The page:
The salience of Social Protection Systems has increased dramatically in the context of the global COVID-19 pandemic. The UN Joint SDG Fund had launched a portfolio of 35 joint programmes in 39 countries with USD 102 million just before the pandemic. This facilitated swift responds and addressing the systemic impact of the pandemic from the onset. The early lessons emerged, in particular in those programmes which focused on the Shock-Responsive approach.
As a part of the global e-conference “Turning the COVID-19 Crisis into an opportunity: what is next for social protection”, the UN Joint SDG Fund organized a side event on 7 October 2020. This was an opportunity for sharing emerging lessons on the use of Shock-Responsive Social Protection for an integrated approach to the pandemic. The event included presentations by joint programme leaders from Indonesia, Barbados and Santa Lucia, and Mongolia. It was moderated by Nenad Rava, the Head of Programme of the UN Joint SDG Fund, who also provided the broader strategy of the Fund.
Investing into Social Protection for Leaving No One Behind
The side event started with Nenad Rava presenting the overall investment strategy of the UN Joint SDG Fund that and the ways in which it was adapted in the early days of the COVID-19. The United Nations Joint Sustainable Development Goals (SDG) Fund represents an innovative instrument for transformative policy shifts and strategic investments required to accelerate the progress on the SDGs.
Upon its launch in November 2018, the first decision of the Fund was to invest USD 70 million, and mobilize USD 32 million in co-funding, for Integrated Policy for Social Protection to Leave No One Behind (LNOB). The Call for Concept notes was launched in March 2019, and 114 countries proposed their innovative solutions. 35 proposals of highest quality were developed into full-fledged joint programmes and launched in early 2020. The joint programmes are implemented through the UN Country Teams led by the UN Resident Coordinator and the national government. They include a total of 600 partners that jointly test 100 innovative solutions to accelerate the progress on social protection for the most vulnerable.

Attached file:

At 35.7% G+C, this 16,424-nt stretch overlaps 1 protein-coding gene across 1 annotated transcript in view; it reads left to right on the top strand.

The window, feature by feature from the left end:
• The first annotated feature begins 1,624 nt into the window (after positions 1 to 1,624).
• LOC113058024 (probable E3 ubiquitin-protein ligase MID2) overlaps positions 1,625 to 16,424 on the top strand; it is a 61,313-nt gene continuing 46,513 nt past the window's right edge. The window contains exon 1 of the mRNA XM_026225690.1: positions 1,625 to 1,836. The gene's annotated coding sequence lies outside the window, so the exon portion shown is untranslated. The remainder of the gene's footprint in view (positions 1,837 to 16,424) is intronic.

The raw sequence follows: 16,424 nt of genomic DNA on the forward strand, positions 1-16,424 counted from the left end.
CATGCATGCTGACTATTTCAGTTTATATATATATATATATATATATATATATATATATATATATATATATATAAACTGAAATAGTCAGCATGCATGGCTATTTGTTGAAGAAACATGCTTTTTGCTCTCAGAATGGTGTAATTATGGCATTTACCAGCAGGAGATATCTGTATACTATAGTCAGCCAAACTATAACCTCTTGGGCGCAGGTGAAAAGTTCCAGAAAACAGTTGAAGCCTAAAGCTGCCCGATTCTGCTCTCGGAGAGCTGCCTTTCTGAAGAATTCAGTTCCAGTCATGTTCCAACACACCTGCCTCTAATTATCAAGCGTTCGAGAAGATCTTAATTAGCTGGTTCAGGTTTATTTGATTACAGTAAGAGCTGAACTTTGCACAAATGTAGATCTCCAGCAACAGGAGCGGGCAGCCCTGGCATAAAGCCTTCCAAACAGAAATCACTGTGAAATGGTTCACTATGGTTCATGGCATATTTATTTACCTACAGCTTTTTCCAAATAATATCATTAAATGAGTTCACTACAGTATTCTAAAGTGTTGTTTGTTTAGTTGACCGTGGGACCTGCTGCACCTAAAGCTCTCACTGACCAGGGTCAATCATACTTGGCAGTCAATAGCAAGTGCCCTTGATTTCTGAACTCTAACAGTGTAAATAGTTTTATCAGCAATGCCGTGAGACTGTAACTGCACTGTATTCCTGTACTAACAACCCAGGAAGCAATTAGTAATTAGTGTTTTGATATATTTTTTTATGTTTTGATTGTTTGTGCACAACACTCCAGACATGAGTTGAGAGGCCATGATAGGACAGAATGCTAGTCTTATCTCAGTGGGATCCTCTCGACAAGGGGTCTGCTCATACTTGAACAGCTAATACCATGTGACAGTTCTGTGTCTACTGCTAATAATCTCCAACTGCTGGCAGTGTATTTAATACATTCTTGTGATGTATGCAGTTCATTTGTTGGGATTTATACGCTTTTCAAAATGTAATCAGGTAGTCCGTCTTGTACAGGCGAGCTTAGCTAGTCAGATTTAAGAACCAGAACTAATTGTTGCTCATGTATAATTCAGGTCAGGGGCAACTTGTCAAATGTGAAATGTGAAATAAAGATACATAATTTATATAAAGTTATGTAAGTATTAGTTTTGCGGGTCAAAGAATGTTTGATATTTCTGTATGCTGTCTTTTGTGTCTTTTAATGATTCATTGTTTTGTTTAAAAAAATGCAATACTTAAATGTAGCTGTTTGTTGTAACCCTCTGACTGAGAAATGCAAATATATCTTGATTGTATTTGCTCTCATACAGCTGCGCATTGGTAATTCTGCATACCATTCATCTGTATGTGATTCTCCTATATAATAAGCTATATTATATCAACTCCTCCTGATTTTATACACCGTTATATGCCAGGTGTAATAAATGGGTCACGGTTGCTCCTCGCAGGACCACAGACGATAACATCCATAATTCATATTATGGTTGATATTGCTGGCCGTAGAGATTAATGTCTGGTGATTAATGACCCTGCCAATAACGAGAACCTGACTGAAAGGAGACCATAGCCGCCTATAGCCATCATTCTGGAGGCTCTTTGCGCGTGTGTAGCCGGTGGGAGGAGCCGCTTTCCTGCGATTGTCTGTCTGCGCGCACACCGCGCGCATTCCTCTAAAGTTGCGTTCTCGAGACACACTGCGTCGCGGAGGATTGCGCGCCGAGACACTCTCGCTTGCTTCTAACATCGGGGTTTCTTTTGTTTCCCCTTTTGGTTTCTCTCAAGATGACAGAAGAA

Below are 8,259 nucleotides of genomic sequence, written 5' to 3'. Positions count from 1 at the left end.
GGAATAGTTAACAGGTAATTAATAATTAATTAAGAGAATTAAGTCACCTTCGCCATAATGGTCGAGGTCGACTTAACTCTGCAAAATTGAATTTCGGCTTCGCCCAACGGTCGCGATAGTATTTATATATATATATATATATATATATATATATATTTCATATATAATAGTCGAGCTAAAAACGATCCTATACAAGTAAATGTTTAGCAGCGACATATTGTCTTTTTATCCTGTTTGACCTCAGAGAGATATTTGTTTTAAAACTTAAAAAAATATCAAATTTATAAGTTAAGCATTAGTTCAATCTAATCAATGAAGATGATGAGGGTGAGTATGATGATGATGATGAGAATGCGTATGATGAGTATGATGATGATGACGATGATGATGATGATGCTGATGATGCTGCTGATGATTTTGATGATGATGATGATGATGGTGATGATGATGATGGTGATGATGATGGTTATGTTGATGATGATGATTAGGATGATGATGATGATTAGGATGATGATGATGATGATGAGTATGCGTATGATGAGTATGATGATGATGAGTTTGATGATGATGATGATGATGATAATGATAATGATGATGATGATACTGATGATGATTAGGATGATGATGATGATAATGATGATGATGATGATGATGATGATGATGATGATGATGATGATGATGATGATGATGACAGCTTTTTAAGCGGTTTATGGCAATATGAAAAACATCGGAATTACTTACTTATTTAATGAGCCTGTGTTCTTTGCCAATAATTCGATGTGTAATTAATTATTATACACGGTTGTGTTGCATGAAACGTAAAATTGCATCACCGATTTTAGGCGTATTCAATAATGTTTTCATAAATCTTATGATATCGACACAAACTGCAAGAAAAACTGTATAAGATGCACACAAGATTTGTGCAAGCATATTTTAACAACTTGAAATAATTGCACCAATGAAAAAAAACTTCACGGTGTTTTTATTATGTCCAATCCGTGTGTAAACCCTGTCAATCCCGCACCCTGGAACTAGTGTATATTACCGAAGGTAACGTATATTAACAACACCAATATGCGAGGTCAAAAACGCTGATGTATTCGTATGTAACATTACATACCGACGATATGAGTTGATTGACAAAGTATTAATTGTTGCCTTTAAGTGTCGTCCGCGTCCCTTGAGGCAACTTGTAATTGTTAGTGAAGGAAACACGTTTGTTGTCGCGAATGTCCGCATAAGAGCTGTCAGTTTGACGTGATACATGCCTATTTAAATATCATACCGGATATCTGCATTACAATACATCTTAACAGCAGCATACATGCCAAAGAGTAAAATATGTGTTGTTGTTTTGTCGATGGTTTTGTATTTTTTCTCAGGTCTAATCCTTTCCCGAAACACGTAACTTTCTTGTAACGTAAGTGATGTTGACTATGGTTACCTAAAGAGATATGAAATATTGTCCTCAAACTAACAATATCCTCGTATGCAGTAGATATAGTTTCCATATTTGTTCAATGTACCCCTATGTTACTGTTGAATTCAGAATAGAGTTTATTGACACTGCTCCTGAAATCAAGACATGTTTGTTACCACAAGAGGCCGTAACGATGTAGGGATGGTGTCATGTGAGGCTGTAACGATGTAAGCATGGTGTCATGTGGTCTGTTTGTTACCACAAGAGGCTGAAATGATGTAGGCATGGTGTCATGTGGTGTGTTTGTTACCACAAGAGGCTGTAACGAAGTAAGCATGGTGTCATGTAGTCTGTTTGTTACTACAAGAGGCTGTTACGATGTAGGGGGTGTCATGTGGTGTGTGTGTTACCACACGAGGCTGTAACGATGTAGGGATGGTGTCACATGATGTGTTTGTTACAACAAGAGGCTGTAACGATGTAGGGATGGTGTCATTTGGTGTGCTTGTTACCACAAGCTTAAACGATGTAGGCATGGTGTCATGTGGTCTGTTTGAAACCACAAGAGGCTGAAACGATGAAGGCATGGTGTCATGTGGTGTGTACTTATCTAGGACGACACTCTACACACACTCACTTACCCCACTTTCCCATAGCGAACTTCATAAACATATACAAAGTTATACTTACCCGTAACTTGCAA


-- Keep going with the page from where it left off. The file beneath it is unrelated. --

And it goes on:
The portfolio on Social Protection for LNOB is on course to deliver transformative results at scale by January 2022. The theories of change of joint programmes are based on actions taken at the individual, household and community levels that create a multiplier effect across 11 SDGs. The systemic impact of the portfolio is manifested in social services, childcare, employment, social cohesion, health care, education and pension systems. The investment prioritizes the most vulnerable and all joint programmes put gender equality and women’s empowerment into the forefront of policy innovation.
Protecting the most vulnerable in crises
Amongst diverse approaches in this portfolio, a number of programmes focus on Shock-Responsive (Adaptive) Social Protection (SRSP). Originally, this approach was designed to address the impact of natural disasters and climate change upon the most vulnerable individuals and communities. However, in the context of the COVID-19 pandemic, it was modified for the impact of the health crisis. Beyond facilitating recovery, SRSP builds resilience to preclude shocks from becoming disasters and it facilitates integration of SRSP into broader social protection systems making them more “future-proof”.
The UN Joint SDG Fund formed a new peer-to-peer learning community to explore innovations that enhance the efficiency and effectiveness of SRSP. The first lessons emerged earlier than expected as the programmes had to address an on-going crisis instead of experiment through simulations. Innovation was enabled also when the UN Joint SDG Fund provided an opportunity for repurposing of up to 20% of the programme budgets for COVID-19 through a fully flexible, demand-driven and country-led process.
The critical challenge of the pandemic, beyond its immediate health concern, is the long-term socio-economic impact. Data shows that the vulnerability across countries has dramatically increased in both scope and scale: there are more vulnerable people across the different communities and there are also populations that became more vulnerable than before (such as urban youth). To address this challenge, there is a need to invest into a fundamental change of existing social protection system that will require making the systems more adaptive and responsive to crises. Implementation of a robust SRSP will be essential, but to achieve its full potential SRSPS will require an alignment with all other social protection programmes and schemes, thus creating a more coherent “whole-of-society” model.